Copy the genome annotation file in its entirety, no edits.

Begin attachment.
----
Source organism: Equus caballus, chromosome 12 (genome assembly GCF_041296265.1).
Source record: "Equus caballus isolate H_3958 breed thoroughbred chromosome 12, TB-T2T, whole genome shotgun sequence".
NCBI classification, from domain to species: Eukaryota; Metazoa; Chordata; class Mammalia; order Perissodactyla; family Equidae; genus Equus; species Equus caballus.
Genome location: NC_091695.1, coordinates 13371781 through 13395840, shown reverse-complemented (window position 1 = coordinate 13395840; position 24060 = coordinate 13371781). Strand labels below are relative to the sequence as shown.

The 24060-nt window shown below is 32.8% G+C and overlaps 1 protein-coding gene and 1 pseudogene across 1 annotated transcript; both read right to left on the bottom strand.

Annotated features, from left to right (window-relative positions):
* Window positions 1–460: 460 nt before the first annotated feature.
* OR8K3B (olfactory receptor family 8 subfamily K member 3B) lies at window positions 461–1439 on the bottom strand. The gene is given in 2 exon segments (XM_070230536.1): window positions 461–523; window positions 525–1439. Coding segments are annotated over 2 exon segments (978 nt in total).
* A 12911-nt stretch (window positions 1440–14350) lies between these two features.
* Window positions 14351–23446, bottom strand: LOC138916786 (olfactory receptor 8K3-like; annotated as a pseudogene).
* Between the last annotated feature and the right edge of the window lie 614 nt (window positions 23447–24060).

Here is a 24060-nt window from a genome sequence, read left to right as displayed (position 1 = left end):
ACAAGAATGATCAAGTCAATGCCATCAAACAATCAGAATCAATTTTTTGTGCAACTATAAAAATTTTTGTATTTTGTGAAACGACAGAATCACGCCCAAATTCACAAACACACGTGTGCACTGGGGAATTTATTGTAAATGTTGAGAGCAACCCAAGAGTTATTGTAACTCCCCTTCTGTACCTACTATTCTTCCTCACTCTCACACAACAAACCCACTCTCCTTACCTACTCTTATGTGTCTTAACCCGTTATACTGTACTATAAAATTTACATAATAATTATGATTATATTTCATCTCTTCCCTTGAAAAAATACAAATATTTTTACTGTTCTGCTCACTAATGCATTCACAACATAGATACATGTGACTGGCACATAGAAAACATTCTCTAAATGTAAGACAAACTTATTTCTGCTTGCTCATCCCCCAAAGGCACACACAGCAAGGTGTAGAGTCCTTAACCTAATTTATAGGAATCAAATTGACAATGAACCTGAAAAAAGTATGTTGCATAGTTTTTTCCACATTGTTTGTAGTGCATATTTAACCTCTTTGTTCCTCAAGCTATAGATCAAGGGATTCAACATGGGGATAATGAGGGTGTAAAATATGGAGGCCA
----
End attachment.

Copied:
Source organism: Equus caballus, chromosome 12 (genome assembly GCF_041296265.1).
Source record: "Equus caballus isolate H_3958 breed thoroughbred chromosome 12, TB-T2T, whole genome shotgun sequence".
NCBI classification, from domain to species: Eukaryota; Metazoa; Chordata; class Mammalia; order Perissodactyla; family Equidae; genus Equus; species Equus caballus.
Genome location: NC_091695.1, coordinates 13371781 through 13395840, shown reverse-complemented (window position 1 = coordinate 13395840; position 24060 = coordinate 13371781). Strand labels below are relative to the sequence as shown.

The 24060-nt window shown below is 32.8% G+C and overlaps 1 protein-coding gene and 1 pseudogene across 1 annotated transcript; both read right to left on the bottom strand.

Annotated features, from left to right (window-relative positions):
* Window positions 1–460: 460 nt before the first annotated feature.
* OR8K3B (olfactory receptor family 8 subfamily K member 3B) lies at window positions 461–1439 on the bottom strand. The gene is given in 2 exon segments (XM_070230536.1): window positions 461–523; window positions 525–1439. Coding segments are annotated over 2 exon segments (978 nt in total).
* A 12911-nt stretch (window positions 1440–14350) lies between these two features.
* Window positions 14351–23446, bottom strand: LOC138916786 (olfactory receptor 8K3-like; annotated as a pseudogene).
* Between the last annotated feature and the right edge of the window lie 614 nt (window positions 23447–24060).

Here is a 24060-nt window from a genome sequence, read left to right as displayed (position 1 = left end):
ACAAGAATGATCAAGTCAATGCCATCAAACAATCAGAATCAATTTTTTGTGCAACTATAAAAATTTTTGTATTTTGTGAAACGACAGAATCACGCCCAAATTCACAAACACACGTGTGCACTGGGGAATTTATTGTAAATGTTGAGAGCAACCCAAGAGTTATTGTAACTCCCCTTCTGTACCTACTATTCTTCCTCACTCTCACACAACAAACCCACTCTCCTTACCTACTCTTATGTGTCTTAACCCGTTATACTGTACTATAAAATTTACATAATAATTATGATTATATTTCATCTCTTCCCTTGAAAAAATACAAATATTTTTACTGTTCTGCTCACTAATGCATTCACAACATAGATACATGTGACTGGCACATAGAAAACATTCTCTAAATGTAAGACAAACTTATTTCTGCTTGCTCATCCCCCAAAGGCACACACAGCAAGGTGTAGAGTCCTTAACCTAATTTATAGGAATCAAATTGACAATGAACCTGAAAAAAGTATGTTGCATAGTTTTTTCCACATTGTTTGTAGTGCATATTTAACCTCTTTGTTCCTCAAGCTATAGATCAAGGGATTCAACATGGGGATAATGAGGGTGTAAAATATGGAGGCCA